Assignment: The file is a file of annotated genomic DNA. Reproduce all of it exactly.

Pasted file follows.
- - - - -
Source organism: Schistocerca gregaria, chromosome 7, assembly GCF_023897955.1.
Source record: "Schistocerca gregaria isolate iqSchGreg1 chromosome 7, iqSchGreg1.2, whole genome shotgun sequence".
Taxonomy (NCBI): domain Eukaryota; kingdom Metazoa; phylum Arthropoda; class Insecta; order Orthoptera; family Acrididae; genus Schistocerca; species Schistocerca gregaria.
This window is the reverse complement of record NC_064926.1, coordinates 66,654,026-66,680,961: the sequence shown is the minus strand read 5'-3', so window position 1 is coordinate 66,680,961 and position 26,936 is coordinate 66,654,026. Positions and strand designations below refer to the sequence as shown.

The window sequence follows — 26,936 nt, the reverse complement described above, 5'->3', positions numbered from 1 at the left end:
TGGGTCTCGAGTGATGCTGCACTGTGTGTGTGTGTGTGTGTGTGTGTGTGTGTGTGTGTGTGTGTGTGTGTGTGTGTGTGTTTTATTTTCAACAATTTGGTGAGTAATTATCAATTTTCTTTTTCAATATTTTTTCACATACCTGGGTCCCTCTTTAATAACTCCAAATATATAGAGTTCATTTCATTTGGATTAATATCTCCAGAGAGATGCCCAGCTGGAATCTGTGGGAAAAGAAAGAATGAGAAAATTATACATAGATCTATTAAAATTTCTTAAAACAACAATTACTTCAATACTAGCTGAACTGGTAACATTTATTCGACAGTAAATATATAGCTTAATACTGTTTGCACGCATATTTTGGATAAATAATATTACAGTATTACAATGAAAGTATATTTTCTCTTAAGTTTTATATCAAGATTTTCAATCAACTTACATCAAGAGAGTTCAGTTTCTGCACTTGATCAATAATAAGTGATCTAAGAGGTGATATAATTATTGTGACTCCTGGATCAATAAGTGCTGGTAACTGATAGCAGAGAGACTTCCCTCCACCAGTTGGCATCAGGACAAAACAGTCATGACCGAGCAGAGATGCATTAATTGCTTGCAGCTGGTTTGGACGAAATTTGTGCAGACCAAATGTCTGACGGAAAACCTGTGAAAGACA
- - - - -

Source organism: Schistocerca gregaria, chromosome 7, assembly GCF_023897955.1.
Source record: "Schistocerca gregaria isolate iqSchGreg1 chromosome 7, iqSchGreg1.2, whole genome shotgun sequence".
Taxonomy (NCBI): domain Eukaryota; kingdom Metazoa; phylum Arthropoda; class Insecta; order Orthoptera; family Acrididae; genus Schistocerca; species Schistocerca gregaria.
This window is the reverse complement of record NC_064926.1, coordinates 66,654,026-66,680,961: the sequence shown is the minus strand read 5'-3', so window position 1 is coordinate 66,680,961 and position 26,936 is coordinate 66,654,026. Positions and strand designations below refer to the sequence as shown.

The window sequence follows — 26,936 nt, the reverse complement described above, 5'->3', positions numbered from 1 at the left end:
TGGGTCTCGAGTGATGCTGCACTGTGTGTGTGTGTGTGTGTGTGTGTGTGTGTGTGTGTGTGTGTGTGTGTGTGTGTGTGTTTTATTTTCAACAATTTGGTGAGTAATTATCAATTTTCTTTTTCAATATTTTTTCACATACCTGGGTCCCTCTTTAATAACTCCAAATATATAGAGTTCATTTCATTTGGATTAATATCTCCAGAGAGATGCCCAGCTGGAATCTGTGGGAAAAGAAAGAATGAGAAAATTATACATAGATCTATTAAAATTTCTTAAAACAACAATTACTTCAATACTAGCTGAACTGGTAACATTTATTCGACAGTAAATATATAGCTTAATACTGTTTGCACGCATATTTTGGATAAATAATATTACAGTATTACAATGAAAGTATATTTTCTCTTAAGTTTTATATCAAGATTTTCAATCAACTTACATCAAGAGAGTTCAGTTTCTGCACTTGATCAATAATAAGTGATCTAAGAGGTGATATAATTATTGTGACTCCTGGATCAATAAGTGCTGGTAACTGATAGCAGAGAGACTTCCCTCCACCAGTTGGCATCAGGACAAAACAGTCATGACCGAGCAGAGATGCATTAATTGCTTGCAGCTGGTTTGGACGAAATTTGTGCAGACCAAATGTCTGACGGAAAACCTGTGAAAGACA